Cats have a knack for looking cute. They strike some wonderful poses that we cat lovers can’t help but adore. One such position could fool some people into thinking cats are legless! Here’s an example:
Owners and experts like to analyze cat behavior and come up with viable reasons for every little thing they do. Have you ever heard anyone ask, “Why do cats loaf?” Let’s look at what this is all about.
Loafing is a descriptive term applied to a cat concealing its legs and paws beneath it like an Egyptian Sphynx. The term loafing is used because a cat sitting this way literally looks like a loaf of bread.
Cats often adopt the bread loaf position when they are feeling relaxed. You’ll notice their eyes are generally open and they appear to be daydreaming or casually watching whoever is nearby. You may even hear your little ‘loaf’ purring happily.
10 ways in which cats loaf
1. Loafing for relaxation
If your loafing cat looks relaxed and happy, it must feel safe and not in imminent danger. Its legs are tucked away and it doesn’t think it is going to have to take flight any time soon. If it is purring as it loafs it is one very chilled out and content cat.
2. The heat-conserving loaf
A cat might loaf to trap as much body heat as possible and prevent it from escaping from its extremities. Cats are adept at conserving energy which stems from the days when they needed to store it up for hunting sprees. By tucking its legs beneath it, a cat will keep as warm as possible without having to use up resources.
3. Loafing to keep the cold at bay
If a cat is feeling chilly you might notice it in the loaf position with its tail wrapped around its body. This position conserves heat as mentioned before and the tail adds an extra cozy layer. You might want to be kind to your cat and put a heater on. Alternatively, you could buy it a Thermokitty Heated Bed (link to read reviews on Amazon)
4. The under-the-weather loaf
Loafing can be a sign that your cat is unwell or in pain. It probably won’t look relaxed, might be in a corner or under a bed and most likely will not want your attention. A lack of appetite is another sign that all is not well. Don’t take any chances – get your cat to the vet as soon as possible.
5. Loafing on your laptop
One of our Maine Coons is very guilty of committing the laptop loaf. He doesn’t care if it’s open or closed. There are a few reasons why cats might like loafing on your keyboard:
- It’s warm.
- It gets your attention.
- It smells of you.
6. Loafing on your satellite TV receiver
This is definitely a warm spot. Try to deter your cat from laying there as it may block the vent and cause your box to overheat. It’s unlikely to do your cat any harm though.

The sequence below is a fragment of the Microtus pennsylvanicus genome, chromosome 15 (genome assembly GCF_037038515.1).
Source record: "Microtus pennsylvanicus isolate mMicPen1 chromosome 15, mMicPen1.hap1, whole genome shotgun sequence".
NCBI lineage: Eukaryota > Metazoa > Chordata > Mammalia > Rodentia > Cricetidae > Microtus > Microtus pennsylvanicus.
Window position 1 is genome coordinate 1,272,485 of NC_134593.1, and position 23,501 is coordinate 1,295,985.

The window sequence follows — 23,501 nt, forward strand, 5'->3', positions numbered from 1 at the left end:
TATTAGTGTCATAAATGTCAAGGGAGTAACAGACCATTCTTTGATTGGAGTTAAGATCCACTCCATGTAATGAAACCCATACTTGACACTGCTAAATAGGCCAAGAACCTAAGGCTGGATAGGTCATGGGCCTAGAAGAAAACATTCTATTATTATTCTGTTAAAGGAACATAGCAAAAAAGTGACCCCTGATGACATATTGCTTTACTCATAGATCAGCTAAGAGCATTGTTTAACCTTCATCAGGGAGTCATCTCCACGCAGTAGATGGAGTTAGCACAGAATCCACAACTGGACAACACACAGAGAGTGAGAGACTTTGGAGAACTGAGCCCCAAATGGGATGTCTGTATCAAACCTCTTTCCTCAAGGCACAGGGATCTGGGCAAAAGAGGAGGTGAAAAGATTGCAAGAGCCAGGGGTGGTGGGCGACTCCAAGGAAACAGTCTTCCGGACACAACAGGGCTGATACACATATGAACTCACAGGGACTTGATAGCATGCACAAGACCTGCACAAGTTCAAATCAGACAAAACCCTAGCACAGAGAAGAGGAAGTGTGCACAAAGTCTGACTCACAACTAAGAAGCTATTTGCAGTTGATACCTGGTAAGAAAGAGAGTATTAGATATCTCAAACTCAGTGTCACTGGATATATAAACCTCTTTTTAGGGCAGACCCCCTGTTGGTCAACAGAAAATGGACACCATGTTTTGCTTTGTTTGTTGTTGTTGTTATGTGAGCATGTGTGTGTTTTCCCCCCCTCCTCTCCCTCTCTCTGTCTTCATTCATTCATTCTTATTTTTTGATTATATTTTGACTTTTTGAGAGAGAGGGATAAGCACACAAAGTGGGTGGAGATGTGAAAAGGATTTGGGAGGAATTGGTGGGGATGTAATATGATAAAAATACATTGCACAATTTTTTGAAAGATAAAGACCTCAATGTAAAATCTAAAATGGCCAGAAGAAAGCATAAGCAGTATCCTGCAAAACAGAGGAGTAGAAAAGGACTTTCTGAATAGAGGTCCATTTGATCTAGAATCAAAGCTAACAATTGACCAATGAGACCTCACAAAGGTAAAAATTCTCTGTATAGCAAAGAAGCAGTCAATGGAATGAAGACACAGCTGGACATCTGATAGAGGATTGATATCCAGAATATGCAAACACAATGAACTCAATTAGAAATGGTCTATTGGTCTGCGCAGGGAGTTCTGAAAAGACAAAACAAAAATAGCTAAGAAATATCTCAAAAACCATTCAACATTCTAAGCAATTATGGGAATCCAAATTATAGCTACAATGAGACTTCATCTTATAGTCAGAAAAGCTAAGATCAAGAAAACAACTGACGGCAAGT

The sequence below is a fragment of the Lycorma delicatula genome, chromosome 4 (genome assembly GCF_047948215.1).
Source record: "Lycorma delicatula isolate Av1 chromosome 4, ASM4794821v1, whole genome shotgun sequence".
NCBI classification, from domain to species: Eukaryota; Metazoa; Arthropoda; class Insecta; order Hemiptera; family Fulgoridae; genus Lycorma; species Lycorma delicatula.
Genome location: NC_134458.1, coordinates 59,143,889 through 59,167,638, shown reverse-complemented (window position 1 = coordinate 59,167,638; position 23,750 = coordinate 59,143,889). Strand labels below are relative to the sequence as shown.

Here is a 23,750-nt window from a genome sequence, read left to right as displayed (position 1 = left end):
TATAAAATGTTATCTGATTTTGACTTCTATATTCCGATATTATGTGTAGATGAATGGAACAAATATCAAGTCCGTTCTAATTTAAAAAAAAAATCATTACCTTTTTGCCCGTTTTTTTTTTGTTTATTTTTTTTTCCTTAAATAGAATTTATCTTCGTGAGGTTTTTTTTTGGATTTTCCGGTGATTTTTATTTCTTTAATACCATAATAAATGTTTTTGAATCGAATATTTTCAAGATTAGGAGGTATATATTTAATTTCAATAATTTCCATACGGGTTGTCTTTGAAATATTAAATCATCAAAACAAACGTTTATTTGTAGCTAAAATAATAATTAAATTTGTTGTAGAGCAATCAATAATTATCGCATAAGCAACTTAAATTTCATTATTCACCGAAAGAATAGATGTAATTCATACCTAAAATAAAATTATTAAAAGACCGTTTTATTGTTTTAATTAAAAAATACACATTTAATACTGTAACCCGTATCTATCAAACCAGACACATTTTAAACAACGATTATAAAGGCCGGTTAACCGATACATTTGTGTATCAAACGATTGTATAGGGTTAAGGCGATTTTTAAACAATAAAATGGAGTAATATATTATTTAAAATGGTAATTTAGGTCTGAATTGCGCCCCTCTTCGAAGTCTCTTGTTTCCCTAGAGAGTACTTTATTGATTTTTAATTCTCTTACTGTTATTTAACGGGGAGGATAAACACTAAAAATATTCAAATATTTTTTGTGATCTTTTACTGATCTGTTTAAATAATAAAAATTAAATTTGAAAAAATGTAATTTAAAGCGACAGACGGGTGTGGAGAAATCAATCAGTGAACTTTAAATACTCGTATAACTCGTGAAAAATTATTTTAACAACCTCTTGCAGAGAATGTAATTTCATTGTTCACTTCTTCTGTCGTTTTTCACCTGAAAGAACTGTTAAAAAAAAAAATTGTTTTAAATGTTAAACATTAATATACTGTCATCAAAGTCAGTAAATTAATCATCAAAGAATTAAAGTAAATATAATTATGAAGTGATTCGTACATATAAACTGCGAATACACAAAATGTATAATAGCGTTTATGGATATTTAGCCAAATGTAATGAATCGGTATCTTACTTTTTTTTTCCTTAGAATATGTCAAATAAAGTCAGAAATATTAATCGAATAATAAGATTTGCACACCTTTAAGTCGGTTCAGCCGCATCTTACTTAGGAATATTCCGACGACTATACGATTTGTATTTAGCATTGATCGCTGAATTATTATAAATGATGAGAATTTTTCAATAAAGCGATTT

7. Loafing on your clothes
The familiar smell of you makes your clothes irresistible to your cat. it will happily loaf on them all day long, especially the ones on which cat hair stands out on the most i.e. your black stuff. I recommend every cat owner purchases a good supply of lint rollers (link to read reviews on Amazon). Here’s Harry loafing on my jumper!
8. Loafing on beds
I know our cat loafs on our bed – he likes the heat from the electric blanket! It’s his favorite place when he’s been out in the rain. I should really get paw print patterned bed sheets.
9. Loafing in a box
For added draft exclusion, a box is another favorite place for your cat to do some loafing. Any time you get a cardboard box with anything in, make sure you give it straight to your cat!
10. Loafing on your lap
Some cats love to loaf on laps. You’ll usually find they face outwards from you and that you are being used as a heat source while they keep their batteries fully charged ready to keep you awake all night. You may find your cat loafs on you for hours whilst your bladder almost bursts because of course, you won’t want to disturb it.
11. Loafing by the food bowl
Personally, I think they hope you will serve food right under their nose so they wait in the loaf position which is also the eating position for most cats.
12. Loafing in the sun
Cats will just chill out in the sun in the loaf position. Here’s Harry in our front garden just soaking up some rays.
The Reverse Loaf
This is our Maine Coon Harry doing the reverse loaf.
For more on the subject of the unspoken language of cats, see The Complete Guide to Cat Body Language.
For an explanation of why Maine Coons sometimes lay with their bellies exposed, as Harry is above, have a look at our article, Why Do Maine Coons Lay on Their Backs?